By Steve Plunkett
The Greater Boca Raton Beach and Park District expects to have a master plan for some kind of park at its controversial Ocean Strand parcel within six months.
Curtis + Rogers Design Studio Inc., the firm hired to gather public input and develop a design, began work on March 21 and should be finished in September, said Art Koski, the beach and park district’s attorney.
But that may be too late to avoid a city ordinance targeting the coastal site.
The Boca Raton City Council told its attorney to open settlement talks with Keep Your Boca Beaches Public, a grassroots group that wants the city to outlaw “development for private uses (including members-only beach clubs)” at Ocean Strand and other public land east of the Intracoastal.
“You can put a rental for your kayaks there, you can sell hot dogs from a stand like you do over at the end of Palmetto Park Road — this is nothing that we’re against,” said Martin Siml, a member of the group. “We’re just against putting a big restaurant there or a beach club. Whether it’s public or private we don’t want that there.”
City Attorney Diana Grub Frieser had told the city not to count 1,522 signatures the group collected because the petition cited both Boca Raton and the beach and park district, an independent body. But a judge sided with the petitioners. The ruling does not become official until it is signed, however.
Grub Frieser said the petitioners’ attorney told her the group would agree to clarifications that the ordinance would not, for example, prevent renting a pavilion for a private party “as long as private, members-only beach clubs are prohibited.” He said the group would drop its petition once the ordinance is enacted.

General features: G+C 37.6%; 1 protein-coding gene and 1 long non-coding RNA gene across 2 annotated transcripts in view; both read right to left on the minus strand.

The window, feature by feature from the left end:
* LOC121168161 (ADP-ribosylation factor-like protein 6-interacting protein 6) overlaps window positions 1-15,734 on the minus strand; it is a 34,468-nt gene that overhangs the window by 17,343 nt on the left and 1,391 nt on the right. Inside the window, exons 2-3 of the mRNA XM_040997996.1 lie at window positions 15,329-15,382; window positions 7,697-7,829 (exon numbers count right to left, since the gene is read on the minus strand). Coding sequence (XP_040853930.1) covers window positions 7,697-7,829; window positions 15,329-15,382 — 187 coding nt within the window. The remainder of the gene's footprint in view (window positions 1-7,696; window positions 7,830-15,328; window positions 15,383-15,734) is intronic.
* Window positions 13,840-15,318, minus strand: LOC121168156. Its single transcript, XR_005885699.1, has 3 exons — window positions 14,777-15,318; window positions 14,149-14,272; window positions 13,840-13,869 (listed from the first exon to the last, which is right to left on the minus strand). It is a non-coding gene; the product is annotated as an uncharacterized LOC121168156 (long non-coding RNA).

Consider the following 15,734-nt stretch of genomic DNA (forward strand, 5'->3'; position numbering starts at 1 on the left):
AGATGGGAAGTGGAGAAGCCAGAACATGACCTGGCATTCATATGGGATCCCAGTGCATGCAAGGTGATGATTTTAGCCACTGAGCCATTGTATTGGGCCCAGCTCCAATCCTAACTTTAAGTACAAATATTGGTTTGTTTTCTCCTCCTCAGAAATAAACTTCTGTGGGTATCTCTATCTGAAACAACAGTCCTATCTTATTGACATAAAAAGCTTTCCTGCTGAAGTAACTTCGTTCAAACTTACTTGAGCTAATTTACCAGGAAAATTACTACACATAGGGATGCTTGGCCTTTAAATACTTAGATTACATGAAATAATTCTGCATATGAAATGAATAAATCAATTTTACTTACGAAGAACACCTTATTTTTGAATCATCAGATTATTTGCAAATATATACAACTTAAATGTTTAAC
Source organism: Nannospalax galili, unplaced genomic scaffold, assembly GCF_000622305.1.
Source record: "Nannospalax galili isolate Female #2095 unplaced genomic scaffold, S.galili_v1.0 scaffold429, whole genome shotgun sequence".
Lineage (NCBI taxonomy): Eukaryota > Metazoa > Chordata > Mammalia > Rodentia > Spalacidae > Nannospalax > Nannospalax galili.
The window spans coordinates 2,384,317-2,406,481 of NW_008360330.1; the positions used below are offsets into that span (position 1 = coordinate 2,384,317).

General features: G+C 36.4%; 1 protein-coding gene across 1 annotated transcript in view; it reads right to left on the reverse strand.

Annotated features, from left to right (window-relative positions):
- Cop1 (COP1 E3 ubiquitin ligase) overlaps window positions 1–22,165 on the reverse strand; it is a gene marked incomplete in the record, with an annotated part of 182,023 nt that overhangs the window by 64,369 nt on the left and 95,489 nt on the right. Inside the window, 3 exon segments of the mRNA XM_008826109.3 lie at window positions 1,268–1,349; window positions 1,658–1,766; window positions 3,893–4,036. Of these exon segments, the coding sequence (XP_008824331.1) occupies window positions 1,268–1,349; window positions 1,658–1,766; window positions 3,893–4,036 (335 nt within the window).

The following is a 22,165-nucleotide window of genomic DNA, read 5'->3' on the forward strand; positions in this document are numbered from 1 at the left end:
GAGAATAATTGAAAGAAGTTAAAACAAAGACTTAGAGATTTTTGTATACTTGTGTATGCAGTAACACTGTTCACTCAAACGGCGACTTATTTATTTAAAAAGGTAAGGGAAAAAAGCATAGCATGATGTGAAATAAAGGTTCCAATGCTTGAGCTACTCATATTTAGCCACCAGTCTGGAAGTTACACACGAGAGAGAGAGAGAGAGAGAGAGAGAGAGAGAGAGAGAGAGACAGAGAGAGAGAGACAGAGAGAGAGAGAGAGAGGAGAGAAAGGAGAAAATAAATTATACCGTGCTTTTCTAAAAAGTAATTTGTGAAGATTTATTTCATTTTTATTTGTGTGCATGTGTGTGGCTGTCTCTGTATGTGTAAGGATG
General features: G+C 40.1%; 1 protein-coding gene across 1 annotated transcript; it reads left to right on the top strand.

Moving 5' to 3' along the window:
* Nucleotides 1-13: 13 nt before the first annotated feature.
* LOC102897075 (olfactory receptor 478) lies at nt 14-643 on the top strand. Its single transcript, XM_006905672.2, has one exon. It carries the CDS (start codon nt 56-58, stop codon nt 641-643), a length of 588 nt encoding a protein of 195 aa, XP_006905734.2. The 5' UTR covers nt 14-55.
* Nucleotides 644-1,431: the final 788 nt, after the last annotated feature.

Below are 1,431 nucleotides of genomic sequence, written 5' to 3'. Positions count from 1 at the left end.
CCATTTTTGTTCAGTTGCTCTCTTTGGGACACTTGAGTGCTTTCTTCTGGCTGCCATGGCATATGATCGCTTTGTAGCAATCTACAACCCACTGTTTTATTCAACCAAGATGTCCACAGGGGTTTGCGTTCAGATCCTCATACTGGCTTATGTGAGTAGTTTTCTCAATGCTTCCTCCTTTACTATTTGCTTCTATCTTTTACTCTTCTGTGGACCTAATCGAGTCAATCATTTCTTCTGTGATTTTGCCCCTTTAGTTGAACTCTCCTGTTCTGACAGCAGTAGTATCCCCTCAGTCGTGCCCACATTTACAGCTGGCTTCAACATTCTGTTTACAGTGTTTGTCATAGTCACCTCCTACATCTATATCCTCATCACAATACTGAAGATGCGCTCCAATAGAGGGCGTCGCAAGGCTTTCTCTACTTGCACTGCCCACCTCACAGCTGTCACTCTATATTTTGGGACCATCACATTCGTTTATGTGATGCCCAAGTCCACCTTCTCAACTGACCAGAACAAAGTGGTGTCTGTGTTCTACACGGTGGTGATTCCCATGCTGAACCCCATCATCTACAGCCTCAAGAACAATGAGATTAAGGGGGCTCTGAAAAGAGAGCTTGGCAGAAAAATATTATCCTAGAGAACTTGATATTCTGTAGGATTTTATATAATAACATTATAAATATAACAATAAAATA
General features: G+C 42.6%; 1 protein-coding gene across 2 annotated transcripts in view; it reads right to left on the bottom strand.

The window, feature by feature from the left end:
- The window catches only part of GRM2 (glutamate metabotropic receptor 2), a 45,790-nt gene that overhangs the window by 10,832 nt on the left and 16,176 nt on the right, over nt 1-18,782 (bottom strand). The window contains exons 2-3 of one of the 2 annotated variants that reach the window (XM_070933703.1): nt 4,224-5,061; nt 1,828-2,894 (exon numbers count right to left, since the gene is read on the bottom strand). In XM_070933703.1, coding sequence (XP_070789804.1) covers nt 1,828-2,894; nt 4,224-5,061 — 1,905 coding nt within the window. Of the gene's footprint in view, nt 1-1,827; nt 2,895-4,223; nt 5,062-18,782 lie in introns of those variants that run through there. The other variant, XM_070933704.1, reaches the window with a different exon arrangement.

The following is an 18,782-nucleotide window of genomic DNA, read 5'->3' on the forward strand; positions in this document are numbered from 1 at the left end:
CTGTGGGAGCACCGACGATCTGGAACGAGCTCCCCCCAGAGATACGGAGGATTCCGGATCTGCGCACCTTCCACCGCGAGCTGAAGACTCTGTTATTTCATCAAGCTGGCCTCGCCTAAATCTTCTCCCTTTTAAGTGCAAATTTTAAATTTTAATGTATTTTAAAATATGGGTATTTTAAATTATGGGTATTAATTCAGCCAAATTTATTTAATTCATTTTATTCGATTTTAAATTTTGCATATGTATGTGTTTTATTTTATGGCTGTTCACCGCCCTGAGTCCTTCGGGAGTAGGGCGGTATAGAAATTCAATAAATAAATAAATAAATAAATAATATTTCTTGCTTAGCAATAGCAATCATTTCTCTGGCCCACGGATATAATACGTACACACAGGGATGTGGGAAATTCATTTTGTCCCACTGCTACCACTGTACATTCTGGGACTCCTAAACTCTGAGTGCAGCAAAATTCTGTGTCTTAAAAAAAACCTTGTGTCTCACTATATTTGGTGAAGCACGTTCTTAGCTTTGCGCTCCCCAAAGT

Grub Frieser also said the beach and park district wants to intervene in the court case because its side has not been presented to the judge.
“I can’t think of anybody better than the greater beach and park district that has a greater interest in the outcome of the hearing,” Mayor Susan Whelchel said before the council voted unanimously to have Grub Frieser ask the judge to reconsider.
The city attorney said she would not seek an expedited hearing once the order is signed.
“Neither party in this action has sought an expedited hearing,” she said. “In fact, if the judge should set it, we could also seek some delay to ensure that some settlement discussion can occur.”
Under its contract, Curtis + Rogers will analyze “opportunities and constraints” at Ocean Strand and attend four beach and park district meetings to evaluate and consider public input.
The firm will be paid just over $80,000 for the master plan, more if extra meetings are necessary.
The Boca Raton City Council in late January ordered its city manager to begin changing Ocean Strand’s land-use designation from residential to recreational, rather than wait for the beach and park district to request it. That process could be completed by August.
The Beach and Park District bought the Ocean Strand property in 1994 for $11.9 million but let it sit idle.
In late 2009, Penn-Florida Companies proposed a private cabana club there to complement a luxury hotel in Via Mizner, a $1 billion redevelopment project planned for downtown Boca Raton.
Neighbors were surprised to discover the city’s comprehensive plan labels the parcel residential instead of